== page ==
Re: What is Ki?
To me, it's one thing to say an experience has to be felt first hand to be truly understood, and another to say that because the experience itself is the root of knowledge that all initial guesses as to the nature of that experience are equally valid.
I know what people generally are talking about because I communicate with them using words like "ki." I have some experiences which line up, roughly, with the topic of these communications. I'm not holding myself out to tell someone else what "ki" is because, frankly, its beyond my pay grade.
Nonetheless, I understand when I hear or read something about aikido containing the word "ki" that the other person is trying to communicate something identifiable to me.
It's okay if the picture is fuzzy, because a clear picture of a fuzzy phenomenon is a fuzzy picture.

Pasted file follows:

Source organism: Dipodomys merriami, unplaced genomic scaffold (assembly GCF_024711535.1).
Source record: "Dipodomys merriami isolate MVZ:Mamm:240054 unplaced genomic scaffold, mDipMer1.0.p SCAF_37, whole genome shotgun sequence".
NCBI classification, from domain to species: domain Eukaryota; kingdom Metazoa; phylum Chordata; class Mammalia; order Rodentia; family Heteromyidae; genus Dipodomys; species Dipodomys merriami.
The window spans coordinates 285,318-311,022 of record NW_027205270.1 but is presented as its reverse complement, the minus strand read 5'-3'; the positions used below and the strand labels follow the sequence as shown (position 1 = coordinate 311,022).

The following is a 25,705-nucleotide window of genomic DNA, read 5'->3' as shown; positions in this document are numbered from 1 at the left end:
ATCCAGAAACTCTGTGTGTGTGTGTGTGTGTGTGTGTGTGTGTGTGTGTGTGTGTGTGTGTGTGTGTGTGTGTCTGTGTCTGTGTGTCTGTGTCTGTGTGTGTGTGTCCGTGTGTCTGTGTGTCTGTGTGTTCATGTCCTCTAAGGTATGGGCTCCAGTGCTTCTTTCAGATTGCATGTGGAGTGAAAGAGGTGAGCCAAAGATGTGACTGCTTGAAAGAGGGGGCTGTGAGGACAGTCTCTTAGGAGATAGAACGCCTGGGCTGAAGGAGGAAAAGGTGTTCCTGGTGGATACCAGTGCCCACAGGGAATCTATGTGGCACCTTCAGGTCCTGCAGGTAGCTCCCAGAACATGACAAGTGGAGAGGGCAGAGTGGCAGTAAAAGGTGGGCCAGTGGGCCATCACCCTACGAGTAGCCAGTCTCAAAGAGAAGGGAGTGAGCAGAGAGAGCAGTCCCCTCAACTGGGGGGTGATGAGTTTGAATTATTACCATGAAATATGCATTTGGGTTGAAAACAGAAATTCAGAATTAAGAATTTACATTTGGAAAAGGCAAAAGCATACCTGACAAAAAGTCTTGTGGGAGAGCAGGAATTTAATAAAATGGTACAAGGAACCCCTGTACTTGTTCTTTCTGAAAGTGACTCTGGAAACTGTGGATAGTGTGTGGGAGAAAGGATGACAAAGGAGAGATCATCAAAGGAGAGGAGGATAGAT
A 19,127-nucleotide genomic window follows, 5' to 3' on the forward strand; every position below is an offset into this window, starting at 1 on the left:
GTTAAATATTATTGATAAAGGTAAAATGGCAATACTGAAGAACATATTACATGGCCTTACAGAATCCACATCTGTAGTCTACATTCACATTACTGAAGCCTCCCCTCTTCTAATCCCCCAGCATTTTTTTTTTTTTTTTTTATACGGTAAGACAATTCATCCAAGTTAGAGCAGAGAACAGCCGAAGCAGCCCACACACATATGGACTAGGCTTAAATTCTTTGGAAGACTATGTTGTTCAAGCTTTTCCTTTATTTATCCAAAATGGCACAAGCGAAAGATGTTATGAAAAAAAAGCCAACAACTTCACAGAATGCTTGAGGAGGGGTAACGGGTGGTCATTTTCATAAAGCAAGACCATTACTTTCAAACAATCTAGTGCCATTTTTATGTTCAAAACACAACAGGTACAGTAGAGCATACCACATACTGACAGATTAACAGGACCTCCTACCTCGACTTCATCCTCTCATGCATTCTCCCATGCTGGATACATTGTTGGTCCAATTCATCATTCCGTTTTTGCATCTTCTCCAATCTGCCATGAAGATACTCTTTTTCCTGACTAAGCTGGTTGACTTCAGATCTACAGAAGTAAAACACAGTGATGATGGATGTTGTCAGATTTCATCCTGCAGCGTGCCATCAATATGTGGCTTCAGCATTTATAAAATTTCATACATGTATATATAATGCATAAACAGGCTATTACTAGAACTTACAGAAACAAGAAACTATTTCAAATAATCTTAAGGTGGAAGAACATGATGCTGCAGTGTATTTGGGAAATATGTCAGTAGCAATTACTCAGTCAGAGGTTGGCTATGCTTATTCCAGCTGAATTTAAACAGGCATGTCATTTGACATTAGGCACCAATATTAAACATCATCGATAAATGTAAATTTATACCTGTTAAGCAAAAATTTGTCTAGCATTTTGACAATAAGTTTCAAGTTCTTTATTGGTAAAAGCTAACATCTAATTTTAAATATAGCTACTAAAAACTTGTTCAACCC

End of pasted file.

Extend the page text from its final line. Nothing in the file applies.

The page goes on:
But that doesn't make the picture arbitrary, such that any fuzzy shape is equal to another in representing the reality to which it points.
You talk about someone trying to construct their own understanding of these concepts, and I understand what you're saying.
I just think that if you take a stick and ask someone if you are pointing at the moon, it makes a difference where the stick is -- roughly -- pointing.
If its an ineffable experience, then communication is pointless. Then ideas about the experience are not simply roads all leading to Rome, but impediments on the journey.
So, I don't think you can have it both ways. Either the concept of "ki" in the context of a martial art is something we can communicate about meaningfully or its not. If it is, then some approximations are better than others; if it's not, then no formulation can suffice. In neither case are all formulations inherently useful.